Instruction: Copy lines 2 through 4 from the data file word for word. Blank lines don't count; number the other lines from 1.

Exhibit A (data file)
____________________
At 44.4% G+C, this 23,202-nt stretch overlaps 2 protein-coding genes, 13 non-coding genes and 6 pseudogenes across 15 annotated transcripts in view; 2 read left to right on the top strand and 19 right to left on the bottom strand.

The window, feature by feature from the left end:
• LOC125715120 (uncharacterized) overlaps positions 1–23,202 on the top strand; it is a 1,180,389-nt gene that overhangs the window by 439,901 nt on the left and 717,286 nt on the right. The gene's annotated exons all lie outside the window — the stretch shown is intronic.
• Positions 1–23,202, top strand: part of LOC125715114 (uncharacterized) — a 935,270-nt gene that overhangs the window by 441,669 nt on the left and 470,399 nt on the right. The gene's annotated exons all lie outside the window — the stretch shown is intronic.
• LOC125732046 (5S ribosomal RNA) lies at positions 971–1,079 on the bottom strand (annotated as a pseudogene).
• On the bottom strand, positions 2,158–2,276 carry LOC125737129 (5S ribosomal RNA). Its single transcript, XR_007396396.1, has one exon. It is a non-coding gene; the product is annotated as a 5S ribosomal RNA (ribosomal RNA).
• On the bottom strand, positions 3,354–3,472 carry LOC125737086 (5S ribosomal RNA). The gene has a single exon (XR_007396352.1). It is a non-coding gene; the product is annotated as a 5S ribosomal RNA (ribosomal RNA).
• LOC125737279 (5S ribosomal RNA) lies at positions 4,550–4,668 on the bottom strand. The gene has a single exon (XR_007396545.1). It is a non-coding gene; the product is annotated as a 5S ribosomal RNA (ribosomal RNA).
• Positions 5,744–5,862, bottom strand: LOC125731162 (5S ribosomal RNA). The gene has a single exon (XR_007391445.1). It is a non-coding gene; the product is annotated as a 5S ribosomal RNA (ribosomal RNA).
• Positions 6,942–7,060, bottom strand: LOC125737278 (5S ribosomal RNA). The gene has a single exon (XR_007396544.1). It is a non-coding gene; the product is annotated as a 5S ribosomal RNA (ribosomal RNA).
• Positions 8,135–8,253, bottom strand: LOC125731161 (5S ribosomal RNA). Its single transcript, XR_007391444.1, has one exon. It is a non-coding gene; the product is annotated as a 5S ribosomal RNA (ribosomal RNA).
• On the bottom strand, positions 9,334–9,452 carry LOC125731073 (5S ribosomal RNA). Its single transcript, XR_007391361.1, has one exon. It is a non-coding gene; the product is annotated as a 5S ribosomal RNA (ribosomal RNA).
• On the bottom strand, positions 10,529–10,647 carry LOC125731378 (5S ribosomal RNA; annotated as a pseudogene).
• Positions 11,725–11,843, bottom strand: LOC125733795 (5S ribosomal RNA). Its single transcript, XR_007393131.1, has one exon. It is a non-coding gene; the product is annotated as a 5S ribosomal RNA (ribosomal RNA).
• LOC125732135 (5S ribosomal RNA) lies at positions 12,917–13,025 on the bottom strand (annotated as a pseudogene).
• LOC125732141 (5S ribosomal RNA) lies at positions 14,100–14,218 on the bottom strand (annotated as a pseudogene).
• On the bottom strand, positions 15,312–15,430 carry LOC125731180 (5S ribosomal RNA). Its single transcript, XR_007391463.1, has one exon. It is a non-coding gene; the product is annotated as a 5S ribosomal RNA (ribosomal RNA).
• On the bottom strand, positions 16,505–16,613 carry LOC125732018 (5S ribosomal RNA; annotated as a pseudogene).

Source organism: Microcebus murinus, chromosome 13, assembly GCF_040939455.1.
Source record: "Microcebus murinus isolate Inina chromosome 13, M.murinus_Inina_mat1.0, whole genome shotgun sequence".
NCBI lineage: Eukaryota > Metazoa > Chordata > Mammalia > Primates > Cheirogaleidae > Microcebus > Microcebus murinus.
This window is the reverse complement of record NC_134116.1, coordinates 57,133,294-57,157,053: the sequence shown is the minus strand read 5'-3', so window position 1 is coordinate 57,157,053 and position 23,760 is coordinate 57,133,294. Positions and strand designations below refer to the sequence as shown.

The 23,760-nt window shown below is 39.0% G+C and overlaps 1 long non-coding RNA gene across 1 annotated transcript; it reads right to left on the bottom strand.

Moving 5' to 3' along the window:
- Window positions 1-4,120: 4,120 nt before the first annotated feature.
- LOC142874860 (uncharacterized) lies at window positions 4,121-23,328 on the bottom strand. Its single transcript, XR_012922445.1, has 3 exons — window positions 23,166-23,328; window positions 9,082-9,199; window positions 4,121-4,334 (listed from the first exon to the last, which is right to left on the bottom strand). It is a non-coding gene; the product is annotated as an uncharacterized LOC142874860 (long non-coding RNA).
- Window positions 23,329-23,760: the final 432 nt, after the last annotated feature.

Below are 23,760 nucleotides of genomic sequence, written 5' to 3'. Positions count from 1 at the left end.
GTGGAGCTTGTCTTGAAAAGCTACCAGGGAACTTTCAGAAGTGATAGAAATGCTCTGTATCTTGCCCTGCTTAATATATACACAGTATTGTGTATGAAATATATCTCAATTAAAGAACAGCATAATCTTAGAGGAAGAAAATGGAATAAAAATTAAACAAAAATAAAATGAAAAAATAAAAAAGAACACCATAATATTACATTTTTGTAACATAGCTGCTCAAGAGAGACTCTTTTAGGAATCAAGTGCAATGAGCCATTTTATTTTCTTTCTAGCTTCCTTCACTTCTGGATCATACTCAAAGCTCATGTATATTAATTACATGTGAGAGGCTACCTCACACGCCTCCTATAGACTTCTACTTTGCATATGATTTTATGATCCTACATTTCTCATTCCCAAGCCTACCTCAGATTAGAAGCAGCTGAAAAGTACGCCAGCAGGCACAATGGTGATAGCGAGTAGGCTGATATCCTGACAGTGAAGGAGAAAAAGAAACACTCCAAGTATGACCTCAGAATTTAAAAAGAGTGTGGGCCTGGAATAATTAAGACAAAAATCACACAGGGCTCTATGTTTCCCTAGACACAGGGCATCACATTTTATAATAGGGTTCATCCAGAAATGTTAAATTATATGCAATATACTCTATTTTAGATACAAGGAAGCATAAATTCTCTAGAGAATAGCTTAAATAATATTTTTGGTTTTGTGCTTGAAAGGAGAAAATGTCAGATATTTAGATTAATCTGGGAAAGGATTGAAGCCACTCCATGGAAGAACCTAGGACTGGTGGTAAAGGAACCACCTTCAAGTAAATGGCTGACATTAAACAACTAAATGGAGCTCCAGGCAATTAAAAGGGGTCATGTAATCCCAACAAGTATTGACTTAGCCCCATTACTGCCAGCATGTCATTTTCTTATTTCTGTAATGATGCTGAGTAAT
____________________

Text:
The window, feature by feature from the left end:
• LOC125715120 (uncharacterized) overlaps positions 1–23,202 on the top strand; it is a 1,180,389-nt gene that overhangs the window by 439,901 nt on the left and 717,286 nt on the right. The gene's annotated exons all lie outside the window — the stretch shown is intronic.
• Positions 1–23,202, top strand: part of LOC125715114 (uncharacterized) — a 935,270-nt gene that overhangs the window by 441,669 nt on the left and 470,399 nt on the right. The gene's annotated exons all lie outside the window — the stretch shown is intronic.